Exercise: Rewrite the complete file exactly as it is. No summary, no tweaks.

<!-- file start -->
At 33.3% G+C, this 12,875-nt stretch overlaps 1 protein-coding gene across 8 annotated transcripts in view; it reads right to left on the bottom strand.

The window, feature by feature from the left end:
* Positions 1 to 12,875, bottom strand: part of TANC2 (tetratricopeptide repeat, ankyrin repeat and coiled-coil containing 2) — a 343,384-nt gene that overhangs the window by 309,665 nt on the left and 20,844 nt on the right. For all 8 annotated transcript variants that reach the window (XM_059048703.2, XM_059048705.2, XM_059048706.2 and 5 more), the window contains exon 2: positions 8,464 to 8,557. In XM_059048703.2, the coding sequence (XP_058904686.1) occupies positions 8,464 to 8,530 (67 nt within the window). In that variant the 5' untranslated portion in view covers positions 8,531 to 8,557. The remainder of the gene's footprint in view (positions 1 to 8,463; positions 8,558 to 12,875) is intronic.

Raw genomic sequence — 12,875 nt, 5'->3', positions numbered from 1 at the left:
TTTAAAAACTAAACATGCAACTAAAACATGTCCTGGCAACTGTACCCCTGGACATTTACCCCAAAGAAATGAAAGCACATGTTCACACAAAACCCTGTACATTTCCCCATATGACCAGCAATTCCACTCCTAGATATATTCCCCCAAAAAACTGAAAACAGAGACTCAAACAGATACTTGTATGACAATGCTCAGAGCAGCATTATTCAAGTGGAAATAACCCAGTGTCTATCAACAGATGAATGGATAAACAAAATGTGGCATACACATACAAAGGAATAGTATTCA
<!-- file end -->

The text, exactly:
At 33.3% G+C, this 12,875-nt stretch overlaps 1 protein-coding gene across 8 annotated transcripts in view; it reads right to left on the bottom strand.

The window, feature by feature from the left end:
* Positions 1 to 12,875, bottom strand: part of TANC2 (tetratricopeptide repeat, ankyrin repeat and coiled-coil containing 2) — a 343,384-nt gene that overhangs the window by 309,665 nt on the left and 20,844 nt on the right. For all 8 annotated transcript variants that reach the window (XM_059048703.2, XM_059048705.2, XM_059048706.2 and 5 more), the window contains exon 2: positions 8,464 to 8,557. In XM_059048703.2, the coding sequence (XP_058904686.1) occupies positions 8,464 to 8,530 (67 nt within the window). In that variant the 5' untranslated portion in view covers positions 8,531 to 8,557. The remainder of the gene's footprint in view (positions 1 to 8,463; positions 8,558 to 12,875) is intronic.

Raw genomic sequence — 12,875 nt, 5'->3', positions numbered from 1 at the left:
TTTAAAAACTAAACATGCAACTAAAACATGTCCTGGCAACTGTACCCCTGGACATTTACCCCAAAGAAATGAAAGCACATGTTCACACAAAACCCTGTACATTTCCCCATATGACCAGCAATTCCACTCCTAGATATATTCCCCCAAAAAACTGAAAACAGAGACTCAAACAGATACTTGTATGACAATGCTCAGAGCAGCATTATTCAAGTGGAAATAACCCAGTGTCTATCAACAGATGAATGGATAAACAAAATGTGGCATACACATACAAAGGAATAGTATTCA